On May 6, people from over 80 cities in 19 countries around the world will be taking to the streets to celebrate cannabis culture and protest pot-prohibition.
This is the third year of the Million Marijuana March, this year renamed to the Millennium Marijuana March. The MMM was started in New York by Cures-Not-Wars.
The Vancouver March begins at 2pm at the Art Gallery (Georgia & Howe). We will be marching to Stanley Park at 3pm, where there will be a pot-seed give-away and plant-in. Entertainment includes giant puppets, face-painting, balloons, Zero Gravity Circus, international drummers, and cool prizes for the best costumes and banners.
For more info
For more information about the Vancouver Millennium Marijuana March, or to find out how you can participate, contact us at [email protected] or call (604) 886-1732.
Also check out the Cannabis Culture Discussion Forum’s Activists and Activism page, hosted by resident activist David Malmo Levine.
David Malmo-Levine’s e-mail address is [email protected].
For more information about Million Marijuana Marches around the world, check out www.cures-not-wars.org/mmm/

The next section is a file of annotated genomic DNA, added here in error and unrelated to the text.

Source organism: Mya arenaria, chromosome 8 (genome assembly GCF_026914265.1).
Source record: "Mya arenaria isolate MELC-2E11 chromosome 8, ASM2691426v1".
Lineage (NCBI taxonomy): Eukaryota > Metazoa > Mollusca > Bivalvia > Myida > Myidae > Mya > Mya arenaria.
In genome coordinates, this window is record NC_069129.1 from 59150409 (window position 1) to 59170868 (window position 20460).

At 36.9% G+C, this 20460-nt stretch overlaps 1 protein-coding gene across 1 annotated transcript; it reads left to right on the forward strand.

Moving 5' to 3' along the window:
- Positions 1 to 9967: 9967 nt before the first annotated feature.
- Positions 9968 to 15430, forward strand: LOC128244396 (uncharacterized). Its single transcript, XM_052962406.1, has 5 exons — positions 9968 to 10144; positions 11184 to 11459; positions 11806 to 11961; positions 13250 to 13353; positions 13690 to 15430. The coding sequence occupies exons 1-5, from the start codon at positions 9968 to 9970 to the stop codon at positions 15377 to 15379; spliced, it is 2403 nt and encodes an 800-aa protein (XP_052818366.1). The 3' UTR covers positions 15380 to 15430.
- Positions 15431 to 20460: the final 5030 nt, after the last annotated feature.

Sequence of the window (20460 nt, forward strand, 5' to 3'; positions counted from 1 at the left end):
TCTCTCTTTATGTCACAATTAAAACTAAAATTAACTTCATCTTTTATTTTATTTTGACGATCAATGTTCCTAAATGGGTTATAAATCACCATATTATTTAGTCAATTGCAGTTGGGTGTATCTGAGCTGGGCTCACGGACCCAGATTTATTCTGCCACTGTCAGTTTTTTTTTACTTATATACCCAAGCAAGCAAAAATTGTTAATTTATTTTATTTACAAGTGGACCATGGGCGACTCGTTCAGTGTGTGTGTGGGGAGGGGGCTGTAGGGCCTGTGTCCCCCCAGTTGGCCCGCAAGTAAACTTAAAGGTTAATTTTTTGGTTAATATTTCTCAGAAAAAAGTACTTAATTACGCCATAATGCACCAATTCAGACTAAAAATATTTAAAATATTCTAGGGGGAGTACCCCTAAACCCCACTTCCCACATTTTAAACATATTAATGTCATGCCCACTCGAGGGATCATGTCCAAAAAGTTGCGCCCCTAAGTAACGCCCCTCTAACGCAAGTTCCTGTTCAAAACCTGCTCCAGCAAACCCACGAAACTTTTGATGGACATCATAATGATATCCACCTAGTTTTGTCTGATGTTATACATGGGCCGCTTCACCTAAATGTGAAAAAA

The idea for the Million Marijuana March was borrowed from an African American Human Rights Demonstration first held in 1963, known as the Million Man March. Peaceful marches as protests against racial or cultural oppression have a long history. On March 12, 1930, Ghandi walked 200 miles to the sea, gathering supporters as he marched in protest of British domination of India. When he reached the sea he made salt, in defiance of laws giving British corporations a monopoly on salt production. When Million Marijuana Marchers take to the streets, it will be for the right of everyone to use the healing marijuana herb, in defiance of laws which give pharmaceutical companies a monopoly on THC medicines. It will also be for the right of everyone to use the harmless cannabis plant as they choose, free from government interference in what is essentially a choice of lifestyle.
Last Year’s Million Marijuana March (from Cannabis Culture #19)
By Reverend Damuzi